Winter Veggie Stew


Apologies for the absence- a couple things have happened in the past month or so, including a wedding (yes, ours) and a honeymoon (also ours!). We are back to cooking and today we are pining for the long, lost seasons! In California everyone raves about the weather, but we miss having actual weather- and four, distinct seasons!


Because the rest of the country is still sort of experiencing what some might call “winter,” we decided to make a stew with a few seasonal, winter veggies. To be fair, calling this a stew is a bit generous. It’s a fairly thin soup that isn’t chunky. However, it has all of the super comforting and cozy makings of a good stew, so we’re going with it!


This recipe was inspired by a NYT recipe, you can find that here. I do love the NYT cooking section, however I often find their vagueness disconcerting. They leave much of the decision-making up to the reader, which is fine for experienced cooks who know all of their favorite flavors and combos, but not really useful for your average person who just wants to follow a recipe and get a tasty meal out of it.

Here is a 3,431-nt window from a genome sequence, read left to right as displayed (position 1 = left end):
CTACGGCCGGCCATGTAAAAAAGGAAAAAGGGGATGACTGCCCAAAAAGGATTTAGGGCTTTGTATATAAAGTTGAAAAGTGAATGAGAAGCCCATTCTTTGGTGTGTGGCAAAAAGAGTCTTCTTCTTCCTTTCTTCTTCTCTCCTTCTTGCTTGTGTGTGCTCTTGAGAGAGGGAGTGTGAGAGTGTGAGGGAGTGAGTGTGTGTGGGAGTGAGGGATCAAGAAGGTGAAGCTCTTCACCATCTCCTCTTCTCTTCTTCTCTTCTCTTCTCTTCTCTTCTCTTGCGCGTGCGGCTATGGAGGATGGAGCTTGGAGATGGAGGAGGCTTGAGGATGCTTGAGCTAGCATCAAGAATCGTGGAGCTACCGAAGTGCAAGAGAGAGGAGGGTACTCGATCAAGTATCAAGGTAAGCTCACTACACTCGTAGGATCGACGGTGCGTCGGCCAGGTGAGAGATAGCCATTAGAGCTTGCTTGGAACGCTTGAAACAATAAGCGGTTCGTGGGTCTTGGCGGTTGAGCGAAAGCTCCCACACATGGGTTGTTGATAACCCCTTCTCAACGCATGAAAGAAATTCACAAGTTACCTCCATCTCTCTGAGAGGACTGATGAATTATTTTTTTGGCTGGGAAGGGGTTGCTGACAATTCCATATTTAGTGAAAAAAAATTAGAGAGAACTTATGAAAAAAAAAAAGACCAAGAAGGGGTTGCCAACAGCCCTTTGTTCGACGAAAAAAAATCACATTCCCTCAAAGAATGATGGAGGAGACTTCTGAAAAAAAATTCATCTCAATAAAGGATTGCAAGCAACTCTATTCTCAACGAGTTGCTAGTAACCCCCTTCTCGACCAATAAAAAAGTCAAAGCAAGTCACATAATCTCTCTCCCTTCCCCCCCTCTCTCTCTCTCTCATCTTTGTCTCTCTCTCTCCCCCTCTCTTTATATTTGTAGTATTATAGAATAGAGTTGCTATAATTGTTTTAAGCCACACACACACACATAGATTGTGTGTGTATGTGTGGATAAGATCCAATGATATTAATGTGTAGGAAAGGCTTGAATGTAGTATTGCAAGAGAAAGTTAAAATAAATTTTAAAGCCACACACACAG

We developed our own version that changes up the ratios to make this soup not only heartier and healthier, but also less wasteful. One notable thing we southerners tend to do is try to use every part of the veggies we are cooking with. That’s what we did here. No discarding of vitamin-rich greens, and very little peeling. (It also happens to be less work- yay!)

One caveat for this recipe- you will need a blender or food processor. You will also want some string for your bouquet garni. (Don’t be offput by the fanciful French. It’s just a bunch of yummy herbs for a “broth” base).

Winter Veggie Stew

8 servings (2 cups, 120 calories each!)


for the bouquet garni
3 bay leaves
2 tarragon stalks
4 sage stalks
3 thyme stalks
3 rosemary stalks
2 parsley bunches

4 carrots
2 celery stalks
3 leeks
3 garlic cloves
2 turnips
1 lb russet potatoes [yes, it’s possible you’ll only need one, giant potato for this!]

salt and pepper
1/4 cup crème fraîche + more to top [if you want to keep it vegan, skip the crème fraîche!]

optional to top
french bread